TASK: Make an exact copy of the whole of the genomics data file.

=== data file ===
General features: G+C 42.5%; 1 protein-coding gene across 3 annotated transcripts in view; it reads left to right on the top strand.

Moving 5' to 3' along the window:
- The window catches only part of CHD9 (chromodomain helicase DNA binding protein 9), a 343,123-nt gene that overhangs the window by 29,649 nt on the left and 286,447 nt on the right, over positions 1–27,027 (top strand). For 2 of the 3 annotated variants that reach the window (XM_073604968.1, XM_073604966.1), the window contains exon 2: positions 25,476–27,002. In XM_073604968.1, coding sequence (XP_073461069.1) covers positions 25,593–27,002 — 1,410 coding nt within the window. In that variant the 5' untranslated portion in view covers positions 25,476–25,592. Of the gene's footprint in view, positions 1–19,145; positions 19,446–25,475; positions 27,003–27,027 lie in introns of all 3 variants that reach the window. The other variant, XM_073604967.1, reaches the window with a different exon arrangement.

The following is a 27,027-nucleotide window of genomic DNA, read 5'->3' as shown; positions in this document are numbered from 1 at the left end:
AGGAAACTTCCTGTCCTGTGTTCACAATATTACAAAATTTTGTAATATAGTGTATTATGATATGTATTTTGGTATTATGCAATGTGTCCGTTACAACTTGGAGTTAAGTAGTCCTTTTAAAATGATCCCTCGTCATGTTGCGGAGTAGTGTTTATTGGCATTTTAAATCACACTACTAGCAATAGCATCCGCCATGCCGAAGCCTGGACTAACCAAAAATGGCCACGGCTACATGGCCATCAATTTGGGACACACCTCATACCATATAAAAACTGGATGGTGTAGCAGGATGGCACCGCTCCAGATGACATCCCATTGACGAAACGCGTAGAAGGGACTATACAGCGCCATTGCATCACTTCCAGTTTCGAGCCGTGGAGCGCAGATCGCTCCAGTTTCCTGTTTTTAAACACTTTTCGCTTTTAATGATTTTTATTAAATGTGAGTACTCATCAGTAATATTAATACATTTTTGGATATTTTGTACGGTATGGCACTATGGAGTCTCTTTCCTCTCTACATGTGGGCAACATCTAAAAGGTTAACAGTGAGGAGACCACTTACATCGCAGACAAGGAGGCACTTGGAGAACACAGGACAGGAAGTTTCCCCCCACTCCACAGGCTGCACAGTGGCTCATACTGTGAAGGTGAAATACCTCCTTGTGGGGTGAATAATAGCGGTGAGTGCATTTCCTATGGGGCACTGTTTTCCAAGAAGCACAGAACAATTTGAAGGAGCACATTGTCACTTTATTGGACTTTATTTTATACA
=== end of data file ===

General features: G+C 42.5%; 1 protein-coding gene across 3 annotated transcripts in view; it reads left to right on the top strand.

Moving 5' to 3' along the window:
- The window catches only part of CHD9 (chromodomain helicase DNA binding protein 9), a 343,123-nt gene that overhangs the window by 29,649 nt on the left and 286,447 nt on the right, over positions 1–27,027 (top strand). For 2 of the 3 annotated variants that reach the window (XM_073604968.1, XM_073604966.1), the window contains exon 2: positions 25,476–27,002. In XM_073604968.1, coding sequence (XP_073461069.1) covers positions 25,593–27,002 — 1,410 coding nt within the window. In that variant the 5' untranslated portion in view covers positions 25,476–25,592. Of the gene's footprint in view, positions 1–19,145; positions 19,446–25,475; positions 27,003–27,027 lie in introns of all 3 variants that reach the window. The other variant, XM_073604967.1, reaches the window with a different exon arrangement.

The following is a 27,027-nucleotide window of genomic DNA, read 5'->3' as shown; positions in this document are numbered from 1 at the left end:
AGGAAACTTCCTGTCCTGTGTTCACAATATTACAAAATTTTGTAATATAGTGTATTATGATATGTATTTTGGTATTATGCAATGTGTCCGTTACAACTTGGAGTTAAGTAGTCCTTTTAAAATGATCCCTCGTCATGTTGCGGAGTAGTGTTTATTGGCATTTTAAATCACACTACTAGCAATAGCATCCGCCATGCCGAAGCCTGGACTAACCAAAAATGGCCACGGCTACATGGCCATCAATTTGGGACACACCTCATACCATATAAAAACTGGATGGTGTAGCAGGATGGCACCGCTCCAGATGACATCCCATTGACGAAACGCGTAGAAGGGACTATACAGCGCCATTGCATCACTTCCAGTTTCGAGCCGTGGAGCGCAGATCGCTCCAGTTTCCTGTTTTTAAACACTTTTCGCTTTTAATGATTTTTATTAAATGTGAGTACTCATCAGTAATATTAATACATTTTTGGATATTTTGTACGGTATGGCACTATGGAGTCTCTTTCCTCTCTACATGTGGGCAACATCTAAAAGGTTAACAGTGAGGAGACCACTTACATCGCAGACAAGGAGGCACTTGGAGAACACAGGACAGGAAGTTTCCCCCCACTCCACAGGCTGCACAGTGGCTCATACTGTGAAGGTGAAATACCTCCTTGTGGGGTGAATAATAGCGGTGAGTGCATTTCCTATGGGGCACTGTTTTCCAAGAAGCACAGAACAATTTGAAGGAGCACATTGTCACTTTATTGGACTTTATTTTATACA